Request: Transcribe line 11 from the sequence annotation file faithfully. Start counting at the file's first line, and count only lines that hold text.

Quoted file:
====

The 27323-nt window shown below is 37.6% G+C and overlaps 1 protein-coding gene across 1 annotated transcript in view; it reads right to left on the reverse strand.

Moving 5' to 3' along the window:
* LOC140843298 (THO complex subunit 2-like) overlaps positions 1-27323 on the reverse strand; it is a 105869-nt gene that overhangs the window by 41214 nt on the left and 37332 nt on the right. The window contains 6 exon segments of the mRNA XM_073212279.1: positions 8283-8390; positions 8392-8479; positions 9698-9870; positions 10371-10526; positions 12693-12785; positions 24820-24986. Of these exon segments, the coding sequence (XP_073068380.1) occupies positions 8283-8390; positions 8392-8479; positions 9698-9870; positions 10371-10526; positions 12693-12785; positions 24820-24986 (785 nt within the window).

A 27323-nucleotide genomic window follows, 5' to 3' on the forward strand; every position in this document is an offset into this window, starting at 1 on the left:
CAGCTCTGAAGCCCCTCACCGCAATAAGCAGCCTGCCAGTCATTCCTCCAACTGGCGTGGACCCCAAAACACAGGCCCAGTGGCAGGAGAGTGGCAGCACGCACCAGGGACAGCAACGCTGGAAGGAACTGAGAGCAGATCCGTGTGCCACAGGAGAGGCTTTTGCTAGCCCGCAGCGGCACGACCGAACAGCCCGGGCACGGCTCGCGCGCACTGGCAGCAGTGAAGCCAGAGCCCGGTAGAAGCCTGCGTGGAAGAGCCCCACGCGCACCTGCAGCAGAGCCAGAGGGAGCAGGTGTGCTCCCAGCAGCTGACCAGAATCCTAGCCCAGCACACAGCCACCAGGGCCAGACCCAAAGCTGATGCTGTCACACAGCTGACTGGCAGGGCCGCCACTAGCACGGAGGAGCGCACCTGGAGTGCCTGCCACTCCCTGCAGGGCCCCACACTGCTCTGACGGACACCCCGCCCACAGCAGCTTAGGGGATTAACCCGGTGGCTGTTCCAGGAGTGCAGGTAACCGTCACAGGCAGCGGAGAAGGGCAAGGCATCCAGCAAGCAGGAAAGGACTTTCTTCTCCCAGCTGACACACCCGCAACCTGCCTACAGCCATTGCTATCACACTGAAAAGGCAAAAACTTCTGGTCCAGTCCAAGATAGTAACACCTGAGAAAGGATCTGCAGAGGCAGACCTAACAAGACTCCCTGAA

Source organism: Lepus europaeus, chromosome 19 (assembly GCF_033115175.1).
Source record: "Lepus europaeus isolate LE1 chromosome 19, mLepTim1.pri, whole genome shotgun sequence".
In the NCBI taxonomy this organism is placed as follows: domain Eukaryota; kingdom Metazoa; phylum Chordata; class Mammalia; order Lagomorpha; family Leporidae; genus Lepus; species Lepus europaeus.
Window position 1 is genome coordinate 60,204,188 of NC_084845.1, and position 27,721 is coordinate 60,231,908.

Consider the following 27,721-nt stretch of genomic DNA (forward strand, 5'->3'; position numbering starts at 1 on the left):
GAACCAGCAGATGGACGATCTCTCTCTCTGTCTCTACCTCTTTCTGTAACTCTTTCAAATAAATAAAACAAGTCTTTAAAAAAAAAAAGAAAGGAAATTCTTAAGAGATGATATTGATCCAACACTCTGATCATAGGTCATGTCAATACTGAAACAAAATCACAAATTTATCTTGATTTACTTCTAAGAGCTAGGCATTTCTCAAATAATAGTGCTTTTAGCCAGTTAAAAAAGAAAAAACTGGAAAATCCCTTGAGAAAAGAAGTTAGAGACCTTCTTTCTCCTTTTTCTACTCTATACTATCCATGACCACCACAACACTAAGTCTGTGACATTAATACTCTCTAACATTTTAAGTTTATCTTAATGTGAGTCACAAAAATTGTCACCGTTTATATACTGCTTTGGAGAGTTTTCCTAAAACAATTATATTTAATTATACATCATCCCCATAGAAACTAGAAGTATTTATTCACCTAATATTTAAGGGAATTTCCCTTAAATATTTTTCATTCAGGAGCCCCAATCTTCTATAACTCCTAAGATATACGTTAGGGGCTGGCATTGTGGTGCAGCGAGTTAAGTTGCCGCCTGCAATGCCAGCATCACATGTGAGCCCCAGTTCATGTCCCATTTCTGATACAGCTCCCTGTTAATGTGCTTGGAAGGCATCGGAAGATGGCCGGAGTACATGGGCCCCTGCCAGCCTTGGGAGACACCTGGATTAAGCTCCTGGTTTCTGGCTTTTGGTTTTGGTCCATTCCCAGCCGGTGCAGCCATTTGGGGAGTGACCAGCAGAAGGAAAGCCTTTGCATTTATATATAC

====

GAACCAGCAGATGGACGATCTCTCTCTCTGTCTCTACCTCTTTCTGTAACTCTTTCAAATAAATAAAACAAGTCTTTAAAAAAAAAAAGAAAGGAAATTCTTAAGAGATGATATTGATCCAACACTCTGATCATAGGTCATGTCAATACTGAAACAAAATCACAAATTTATCTTGATTTACTTCTAAGAGCTAGGCATTTCTCAAATAATAGTGCTTTTAGCCAGTTAAAAAAGAAAAAACTGGAAAATCCCTTGAGAAAAGAAGTTAGAGACCTTCTTTCTCCTTTTTCTACTCTATACTATCCATGACCACCACAACACTAAGTCTGTGACATTAATACTCTCTAACATTTTAAGTTTATCTTAATGTGAGTCACAAAAATTGTCACCGTTTATATACTGCTTTGGAGAGTTTTCCTAAAACAATTATATTTAATTATACATCATCCCCATAGAAACTAGAAGTATTTATTCACCTAATATTTAAGGGAATTTCCCTTAAATATTTTTCATTCAGGAGCCCCAATCTTCTATAACTCCTAAGATATACGTTAGGGGCTGGCATTGTGGTGCAGCGAGTTAAGTTGCCGCCTGCAATGCCAGCATCACATGTGAGCCCCAGTTCATGTCCCATTTCTGATACAGCTCCCTGTTAATGTGCTTGGAAGGCATCGGAAGATGGCCGGAGTACATGGGCCCCTGCCAGCCTTGGGAGACACCTGGATTAAGCTCCTGGTTTCTGGCTTTTGGTTTTGGTCCATTCCCAGCCGGTGCAGCCATTTGGGGAGTGACCAGCAGAAGGAAAGCCTTTGCATTTATATATAC